The first book in the series dealt with Toby reacquainting herself with the world after being absent for 14 years. Now, while she still has some adjusting to do she seems to have found her niche again. This book is more of a straight-forward detective case, albeit one with faery and magic and the like.
I’m very tempted to dive straight into book 3 of the series, because I have it here on my bookshelf waiting for me. But I don’t want to overdose on Toby, I like the anticipation of knowing that I have a good read coming up, so I think I’ll leave it for a book or two :) (less)
http://www.susanhatedliterature.net/2... Roger Willgoose isn’t really a dog person. It is his wife really who decides to bring a dog into their home. B...morehttp://www.susanhatedliterature.net/2... Roger Willgoose isn’t really a dog person. It is his wife really who decides to bring a dog into their home. But gradually this little Yorkshire Terrier, renamed Fred, worms her way into Roger’s affections. She accompanies him in many walks to the local pub. Her dealings with invading cats are legend, and her puppies spread all over the village.
This is a very easy, nice read. It is a bit sexist and dated as it was written in the seventies, but has only now been published. The author wrote it in the 1970s but never managed to get it published back then. After his death his wife found a copy of the manuscript and so here it is.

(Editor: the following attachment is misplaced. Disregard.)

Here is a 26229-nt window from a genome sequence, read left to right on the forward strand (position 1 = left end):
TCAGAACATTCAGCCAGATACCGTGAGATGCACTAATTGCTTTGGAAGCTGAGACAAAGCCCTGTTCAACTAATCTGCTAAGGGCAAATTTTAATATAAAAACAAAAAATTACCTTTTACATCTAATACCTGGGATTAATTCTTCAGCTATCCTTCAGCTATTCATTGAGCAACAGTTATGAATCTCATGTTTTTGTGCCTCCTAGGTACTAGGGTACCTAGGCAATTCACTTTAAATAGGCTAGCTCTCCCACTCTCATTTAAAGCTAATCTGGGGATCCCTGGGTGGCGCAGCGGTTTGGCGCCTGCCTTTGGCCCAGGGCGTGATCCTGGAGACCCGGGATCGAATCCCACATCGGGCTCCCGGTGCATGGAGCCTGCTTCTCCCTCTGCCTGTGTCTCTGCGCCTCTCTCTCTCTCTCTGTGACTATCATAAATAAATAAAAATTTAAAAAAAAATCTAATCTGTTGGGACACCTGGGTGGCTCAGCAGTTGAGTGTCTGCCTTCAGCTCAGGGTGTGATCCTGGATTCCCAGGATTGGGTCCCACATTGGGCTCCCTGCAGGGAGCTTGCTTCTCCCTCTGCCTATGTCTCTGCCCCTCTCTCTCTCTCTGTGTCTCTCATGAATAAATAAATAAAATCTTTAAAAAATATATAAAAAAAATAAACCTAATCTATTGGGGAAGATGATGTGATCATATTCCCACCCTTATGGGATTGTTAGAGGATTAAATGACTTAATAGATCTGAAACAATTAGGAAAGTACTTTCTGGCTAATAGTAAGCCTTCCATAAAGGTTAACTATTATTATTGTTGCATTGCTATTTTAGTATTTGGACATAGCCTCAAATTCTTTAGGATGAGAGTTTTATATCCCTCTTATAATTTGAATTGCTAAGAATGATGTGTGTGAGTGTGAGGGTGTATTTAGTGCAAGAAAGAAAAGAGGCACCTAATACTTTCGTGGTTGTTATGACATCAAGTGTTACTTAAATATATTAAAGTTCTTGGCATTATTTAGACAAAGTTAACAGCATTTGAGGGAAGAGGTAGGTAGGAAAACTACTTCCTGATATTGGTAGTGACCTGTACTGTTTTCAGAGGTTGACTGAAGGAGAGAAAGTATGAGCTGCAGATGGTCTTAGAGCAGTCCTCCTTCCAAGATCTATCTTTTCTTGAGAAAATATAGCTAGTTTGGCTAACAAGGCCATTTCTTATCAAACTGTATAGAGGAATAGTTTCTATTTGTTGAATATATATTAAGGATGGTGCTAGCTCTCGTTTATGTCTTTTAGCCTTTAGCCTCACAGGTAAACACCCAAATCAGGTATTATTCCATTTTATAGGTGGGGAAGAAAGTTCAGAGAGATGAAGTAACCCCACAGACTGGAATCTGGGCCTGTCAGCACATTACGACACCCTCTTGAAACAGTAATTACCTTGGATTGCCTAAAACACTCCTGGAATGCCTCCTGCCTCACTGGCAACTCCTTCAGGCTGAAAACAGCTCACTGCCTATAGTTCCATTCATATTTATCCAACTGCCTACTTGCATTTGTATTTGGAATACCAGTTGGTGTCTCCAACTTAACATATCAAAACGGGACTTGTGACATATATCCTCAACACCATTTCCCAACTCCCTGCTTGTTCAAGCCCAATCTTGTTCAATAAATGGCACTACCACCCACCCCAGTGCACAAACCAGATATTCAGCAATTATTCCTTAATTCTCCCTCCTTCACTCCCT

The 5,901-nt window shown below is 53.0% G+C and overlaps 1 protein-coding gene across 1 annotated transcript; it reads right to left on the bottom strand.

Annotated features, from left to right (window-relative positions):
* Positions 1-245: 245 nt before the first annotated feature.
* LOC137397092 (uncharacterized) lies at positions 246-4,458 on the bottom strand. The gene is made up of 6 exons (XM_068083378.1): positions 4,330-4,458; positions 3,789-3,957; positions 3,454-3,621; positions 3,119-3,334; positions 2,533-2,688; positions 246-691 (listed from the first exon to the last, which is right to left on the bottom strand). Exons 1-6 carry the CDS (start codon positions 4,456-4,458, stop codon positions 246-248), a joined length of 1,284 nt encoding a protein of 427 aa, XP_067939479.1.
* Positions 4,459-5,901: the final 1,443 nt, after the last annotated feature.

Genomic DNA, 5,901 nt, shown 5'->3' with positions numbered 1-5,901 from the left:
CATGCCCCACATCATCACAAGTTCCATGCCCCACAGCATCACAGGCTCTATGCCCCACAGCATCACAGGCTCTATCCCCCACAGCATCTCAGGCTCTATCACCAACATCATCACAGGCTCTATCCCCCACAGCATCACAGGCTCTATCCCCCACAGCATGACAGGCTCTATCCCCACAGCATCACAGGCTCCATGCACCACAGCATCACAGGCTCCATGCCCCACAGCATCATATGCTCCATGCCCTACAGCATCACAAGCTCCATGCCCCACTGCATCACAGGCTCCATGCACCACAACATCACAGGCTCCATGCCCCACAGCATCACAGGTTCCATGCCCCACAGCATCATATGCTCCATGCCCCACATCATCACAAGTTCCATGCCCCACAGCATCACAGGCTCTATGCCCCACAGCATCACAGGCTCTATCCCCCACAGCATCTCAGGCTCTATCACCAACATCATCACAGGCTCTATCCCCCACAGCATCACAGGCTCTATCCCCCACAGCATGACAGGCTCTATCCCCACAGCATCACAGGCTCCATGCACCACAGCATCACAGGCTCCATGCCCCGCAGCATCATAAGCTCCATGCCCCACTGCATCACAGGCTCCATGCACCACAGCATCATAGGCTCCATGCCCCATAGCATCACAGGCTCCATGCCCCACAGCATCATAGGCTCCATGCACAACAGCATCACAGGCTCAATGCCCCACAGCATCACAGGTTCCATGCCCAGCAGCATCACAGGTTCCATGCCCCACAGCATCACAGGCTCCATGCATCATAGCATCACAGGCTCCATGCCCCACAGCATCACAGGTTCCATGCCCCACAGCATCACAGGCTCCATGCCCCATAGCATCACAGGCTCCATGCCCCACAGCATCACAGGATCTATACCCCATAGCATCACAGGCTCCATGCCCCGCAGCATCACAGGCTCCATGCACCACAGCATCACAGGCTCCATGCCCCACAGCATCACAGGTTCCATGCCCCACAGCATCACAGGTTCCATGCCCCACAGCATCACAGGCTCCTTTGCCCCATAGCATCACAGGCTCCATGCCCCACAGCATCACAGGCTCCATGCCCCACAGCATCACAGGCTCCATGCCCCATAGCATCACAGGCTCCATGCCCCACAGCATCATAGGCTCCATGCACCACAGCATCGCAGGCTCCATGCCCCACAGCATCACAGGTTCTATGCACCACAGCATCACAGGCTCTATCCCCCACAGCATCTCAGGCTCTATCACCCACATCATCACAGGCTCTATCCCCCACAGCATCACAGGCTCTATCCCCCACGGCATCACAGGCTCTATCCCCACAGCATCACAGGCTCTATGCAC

It isn’t really the story of Fred, the yorkie, it is instead the tale of the Willgoose family and a, probably, rose-tinted, glimpse of England from forty years ago. If you are looking for a cosy book to pass a couple of hours with, that won’t tax you too much, then this is perfect reading material.(less)
Ever since I read Sunshine I’ve been a fan of McKinley. I loved that book, and I got a lot of echoes of that in this one. The alternate, not-quite-our...moreEver since I read Sunshine I’ve been a fan of McKinley. I loved that book, and I got a lot of echoes of that in this one. The alternate, not-quite-our world. The magic mixed with the mundane. Shadows is set in an alternate world, one where the Newworld has eradicated all magic, and the risks they feel it brings. Magical families have been gene-spliced and teenagers are regularly tested to ensure that no magic user might slip through. This is a world where the word magician is a bad word. Not like Oldworld, where Maggie’s stepfather is from, there magic and magicians are everywhere.
And from the outset Maggie does not like her stepfather. On their first meeting he creeped her out with the shadows that seemed to loom around him. Has he brought something with him? And if so how did he manage to cross the border?
The female first person central character. The importance of family.
But at the same time it is a very different book, and it probably isn’t fair to compare the two at all. But if you did enjoy Sunshine then you might want to give this a go.